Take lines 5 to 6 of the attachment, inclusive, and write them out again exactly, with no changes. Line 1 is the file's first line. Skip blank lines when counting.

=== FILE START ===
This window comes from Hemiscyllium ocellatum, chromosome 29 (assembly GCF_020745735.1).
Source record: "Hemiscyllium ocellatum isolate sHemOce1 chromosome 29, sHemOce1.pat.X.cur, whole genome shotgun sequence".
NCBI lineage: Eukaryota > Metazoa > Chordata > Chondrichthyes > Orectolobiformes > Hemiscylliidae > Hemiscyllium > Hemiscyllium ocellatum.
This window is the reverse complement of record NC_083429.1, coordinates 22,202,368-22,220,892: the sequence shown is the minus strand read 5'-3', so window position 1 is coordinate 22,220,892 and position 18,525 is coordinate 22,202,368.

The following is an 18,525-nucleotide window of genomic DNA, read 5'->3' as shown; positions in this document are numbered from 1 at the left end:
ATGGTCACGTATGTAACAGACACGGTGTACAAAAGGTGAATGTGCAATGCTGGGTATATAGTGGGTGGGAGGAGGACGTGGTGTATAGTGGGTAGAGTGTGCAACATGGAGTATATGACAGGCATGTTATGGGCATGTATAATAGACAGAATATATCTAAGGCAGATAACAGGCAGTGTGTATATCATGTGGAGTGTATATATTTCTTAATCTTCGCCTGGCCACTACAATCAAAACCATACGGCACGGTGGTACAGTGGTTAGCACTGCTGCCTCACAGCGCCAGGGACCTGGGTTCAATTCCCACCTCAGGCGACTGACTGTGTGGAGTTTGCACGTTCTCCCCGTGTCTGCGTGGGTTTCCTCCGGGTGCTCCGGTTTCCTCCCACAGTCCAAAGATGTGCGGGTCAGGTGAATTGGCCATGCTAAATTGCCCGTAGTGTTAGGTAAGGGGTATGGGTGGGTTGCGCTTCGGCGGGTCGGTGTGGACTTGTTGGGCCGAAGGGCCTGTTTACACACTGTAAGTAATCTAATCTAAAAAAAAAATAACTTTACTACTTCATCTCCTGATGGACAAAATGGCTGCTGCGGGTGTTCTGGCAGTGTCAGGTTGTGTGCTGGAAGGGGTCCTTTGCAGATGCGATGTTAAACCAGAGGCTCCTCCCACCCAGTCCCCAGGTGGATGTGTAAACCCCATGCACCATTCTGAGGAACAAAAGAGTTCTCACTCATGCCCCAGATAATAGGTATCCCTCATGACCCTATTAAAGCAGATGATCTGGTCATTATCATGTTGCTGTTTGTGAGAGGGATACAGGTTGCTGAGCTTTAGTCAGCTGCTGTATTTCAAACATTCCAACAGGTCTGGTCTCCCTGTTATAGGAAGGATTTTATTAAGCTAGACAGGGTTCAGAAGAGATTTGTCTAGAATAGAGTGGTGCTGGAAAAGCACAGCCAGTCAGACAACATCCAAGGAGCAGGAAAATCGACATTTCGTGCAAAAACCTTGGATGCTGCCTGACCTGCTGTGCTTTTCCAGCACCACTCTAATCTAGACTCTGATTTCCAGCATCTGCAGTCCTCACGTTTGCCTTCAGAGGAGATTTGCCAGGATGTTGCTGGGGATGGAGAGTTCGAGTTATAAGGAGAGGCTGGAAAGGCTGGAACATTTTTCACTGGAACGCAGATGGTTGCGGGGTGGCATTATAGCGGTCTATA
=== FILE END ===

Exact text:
The following is an 18,525-nucleotide window of genomic DNA, read 5'->3' as shown; positions in this document are numbered from 1 at the left end:
ATGGTCACGTATGTAACAGACACGGTGTACAAAAGGTGAATGTGCAATGCTGGGTATATAGTGGGTGGGAGGAGGACGTGGTGTATAGTGGGTAGAGTGTGCAACATGGAGTATATGACAGGCATGTTATGGGCATGTATAATAGACAGAATATATCTAAGGCAGATAACAGGCAGTGTGTATATCATGTGGAGTGTATATATTTCTTAATCTTCGCCTGGCCACTACAATCAAAACCATACGGCACGGTGGTACAGTGGTTAGCACTGCTGCCTCACAGCGCCAGGGACCTGGGTTCAATTCCCACCTCAGGCGACTGACTGTGTGGAGTTTGCACGTTCTCCCCGTGTCTGCGTGGGTTTCCTCCGGGTGCTCCGGTTTCCTCCCACAGTCCAAAGATGTGCGGGTCAGGTGAATTGGCCATGCTAAATTGCCCGTAGTGTTAGGTAAGGGGTATGGGTGGGTTGCGCTTCGGCGGGTCGGTGTGGACTTGTTGGGCCGAAGGGCCTGTTTACACACTGTAAGTAATCTAATCTAAAAAAAAAATAACTTTACTACTTCATCTCCTGATGGACAAAATGGCTGCTGCGGGTGTTCTGGCAGTGTCAGGTTGTGTGCTGGAAGGGGTCCTTTGCAGATGCGATGTTAAACCAGAGGCTCCTCCCACCCAGTCCCCAGGTGGATGTGTAAACCCCATGCACCATTCTGAGGAACAAAAGAGTTCTCACTCATGCCCCAGATAATAGGTATCCCTCATGACCCTATTAAAGCAGATGATCTGGTCATTATCATGTTGCTGTTTGTGAGAGGGATACAGGTTGCTGAGCTTTAGTCAGCTGCTGTATTTCAAACATTCCAACAGGTCTGGTCTCCCTGTTATAGGAAGGATTTTATTAAGCTAGACAGGGTTCAGAAGAGATTTGTCTAGAATAGAGTGGTGCTGGAAAAGCACAGCCAGTCAGACAACATCCAAGGAGCAGGAAAATCGACATTTCGTGCAAAAACCTTGGATGCTGCCTGACCTGCTGTGCTTTTCCAGCACCACTCTAATCTAGACTCTGATTTCCAGCATCTGCAGTCCTCACGTTTGCCTTCAGAGGAGATTTGCCAGGATGTTGCTGGGGATGGAGAGTTCGAGTTATAAGGAGAGGCTGGAAAGGCTGGAACATTTTTCACTGGAACGCAGATGGTTGCGGGGTGGCATTATAGCGGTCTATA